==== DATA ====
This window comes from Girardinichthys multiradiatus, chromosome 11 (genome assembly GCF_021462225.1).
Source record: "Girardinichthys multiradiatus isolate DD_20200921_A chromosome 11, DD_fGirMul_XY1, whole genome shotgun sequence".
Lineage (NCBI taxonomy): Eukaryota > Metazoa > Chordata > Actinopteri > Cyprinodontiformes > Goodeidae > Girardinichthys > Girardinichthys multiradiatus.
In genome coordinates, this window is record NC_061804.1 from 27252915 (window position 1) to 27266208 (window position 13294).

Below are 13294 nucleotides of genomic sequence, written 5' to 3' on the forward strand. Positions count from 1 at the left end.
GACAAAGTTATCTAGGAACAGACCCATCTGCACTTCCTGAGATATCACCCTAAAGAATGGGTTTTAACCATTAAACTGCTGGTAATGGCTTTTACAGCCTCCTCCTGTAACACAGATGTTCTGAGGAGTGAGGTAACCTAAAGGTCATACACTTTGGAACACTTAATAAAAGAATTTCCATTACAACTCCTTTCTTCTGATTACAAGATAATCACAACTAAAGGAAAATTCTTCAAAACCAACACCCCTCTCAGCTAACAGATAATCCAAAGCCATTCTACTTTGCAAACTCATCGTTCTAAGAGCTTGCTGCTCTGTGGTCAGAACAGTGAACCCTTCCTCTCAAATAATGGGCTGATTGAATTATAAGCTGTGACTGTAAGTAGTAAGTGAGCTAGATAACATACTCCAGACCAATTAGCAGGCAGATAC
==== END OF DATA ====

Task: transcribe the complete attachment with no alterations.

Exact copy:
This window comes from Girardinichthys multiradiatus, chromosome 11 (genome assembly GCF_021462225.1).
Source record: "Girardinichthys multiradiatus isolate DD_20200921_A chromosome 11, DD_fGirMul_XY1, whole genome shotgun sequence".
Lineage (NCBI taxonomy): Eukaryota > Metazoa > Chordata > Actinopteri > Cyprinodontiformes > Goodeidae > Girardinichthys > Girardinichthys multiradiatus.
In genome coordinates, this window is record NC_061804.1 from 27252915 (window position 1) to 27266208 (window position 13294).

Below are 13294 nucleotides of genomic sequence, written 5' to 3' on the forward strand. Positions count from 1 at the left end.
GACAAAGTTATCTAGGAACAGACCCATCTGCACTTCCTGAGATATCACCCTAAAGAATGGGTTTTAACCATTAAACTGCTGGTAATGGCTTTTACAGCCTCCTCCTGTAACACAGATGTTCTGAGGAGTGAGGTAACCTAAAGGTCATACACTTTGGAACACTTAATAAAAGAATTTCCATTACAACTCCTTTCTTCTGATTACAAGATAATCACAACTAAAGGAAAATTCTTCAAAACCAACACCCCTCTCAGCTAACAGATAATCCAAAGCCATTCTACTTTGCAAACTCATCGTTCTAAGAGCTTGCTGCTCTGTGGTCAGAACAGTGAACCCTTCCTCTCAAATAATGGGCTGATTGAATTATAAGCTGTGACTGTAAGTAGTAAGTGAGCTAGATAACATACTCCAGACCAATTAGCAGGCAGATAC